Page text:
by Doug Magill
Edisto Beach lies south of Charleston, and has a reputation for being undeveloped and out-of-the-way. The locals call the pace there, Edis-slow. It was a perfect place for my two brothers, my sister and I to gather in late September to connect, spend time together and celebrate our now aging family.
Late in our week together my older brother Bob and I played golf on the Tom Jackson-designed Plantation Course on the island, and my younger brother Tom joined us – though he couldn’t play. It was especially poignant, as Tom has been an avid – some might say obsessive – golfer since childhood. He carried a 6 handicap for a while, and had a smooth and powerful swing. He and I would compete intensely against each other every fall when we got together, just because we were brothers.
The Plantation Course is a lush and winding delight, with water hazards – it seemed – on every hole. The Par 3 3rd is a gently sloping 142-yard hole, with traps guarding the approach. Tom asked if he could play this one hole with us, borrowing my rental clubs. I outdrove him with a nice, arcing 8-iron that happily found the trap in front of the green. Tom’s swing was awkward, creaky and bouncy, but his ball made it out about 120 yards.
Tom was thin, pale, and had an old man’s gait, due to the rod in his leg from the cancer that had caused part of his femur to be taken. His hip hurt, he had trouble breathing due to the cancer in his chest and he had scars from chest surgery. He also recently had surgery on his jaw due to calcification from the radiation treatments for his neck cancer. His swing was a shadow of what it once was, but he was still in the fairway.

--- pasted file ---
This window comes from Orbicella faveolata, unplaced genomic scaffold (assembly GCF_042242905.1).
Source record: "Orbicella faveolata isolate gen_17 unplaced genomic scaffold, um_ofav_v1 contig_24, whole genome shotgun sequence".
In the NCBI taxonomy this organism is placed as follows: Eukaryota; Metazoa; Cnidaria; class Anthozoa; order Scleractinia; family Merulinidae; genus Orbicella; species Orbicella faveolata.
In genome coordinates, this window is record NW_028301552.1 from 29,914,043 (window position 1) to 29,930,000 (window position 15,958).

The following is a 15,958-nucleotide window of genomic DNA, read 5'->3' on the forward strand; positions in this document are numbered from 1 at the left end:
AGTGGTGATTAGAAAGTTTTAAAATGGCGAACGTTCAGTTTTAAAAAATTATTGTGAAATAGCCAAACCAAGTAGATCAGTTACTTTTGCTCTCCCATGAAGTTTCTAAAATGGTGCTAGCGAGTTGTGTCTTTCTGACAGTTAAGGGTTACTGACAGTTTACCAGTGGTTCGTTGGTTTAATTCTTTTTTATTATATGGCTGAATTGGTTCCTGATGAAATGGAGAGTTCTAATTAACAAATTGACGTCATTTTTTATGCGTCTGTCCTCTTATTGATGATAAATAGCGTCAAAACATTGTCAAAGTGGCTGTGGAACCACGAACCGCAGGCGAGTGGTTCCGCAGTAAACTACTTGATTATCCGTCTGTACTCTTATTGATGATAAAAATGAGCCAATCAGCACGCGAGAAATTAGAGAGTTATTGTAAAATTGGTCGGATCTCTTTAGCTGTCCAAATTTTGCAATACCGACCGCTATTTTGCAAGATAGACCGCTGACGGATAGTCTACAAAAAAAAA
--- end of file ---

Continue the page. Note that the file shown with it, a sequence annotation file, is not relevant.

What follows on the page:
My second shot didn’t clear the trap, and Tom’s looked like one of his normal chip shots onto the green. His short game was always better than mine, as he had learned long ago that chipping and putting saved his game – and he worked at it. When we competed I usually won, as I found that negotiating strokes beat technical skill any day, and Tom would be overconfident and lose angrily. There’s nothing else like competition between brothers. But, in the last few years that changed, as he learned to negotiate to how I played and began winning more often.
Three years prior Tom was diagnosed simultaneously with neck and kidney cancer. His kidney was removed immediately, and he began radiation and chemotherapy for his neck cancer. It was horrific, and left him weakened, scarred, and without taste or salivary glands. He endured, with grace and humility. And, he never complained, or felt sorry for himself. He later developed jaw problems that required multiple surgeries which left him unable to open his mouth very well.
I finally found the green and two-putted. My little brother had two putts as well. His grin was pure Tom, and for that moment there was joy, and we were brothers just playing golf. And as he laughed he said, “You know, Doug, if this thing gets me you’ll be the youngest, but I’ll always be the favorite.” And so it is.
Tom died a week later due to complications from the kidney cancer that had invaded his lungs. Now, the final scorecard reads, Tom 4, Doug 5, in our last competition. So, for the rest of my life there will be no rematch, but every game of golf I will play from now on I will see Tom’s grin at besting me once more. Wherever he plays now, may his swing be supple and true, the fairways long, the rough high, the sand fine and the greens fast. Requiescat in Pace, Tommy.
Tom Magill left a wife and three children and joyful memories. Doug Magill is a communications consultant, writer, and voice-over talent. He can be reached at email@example.com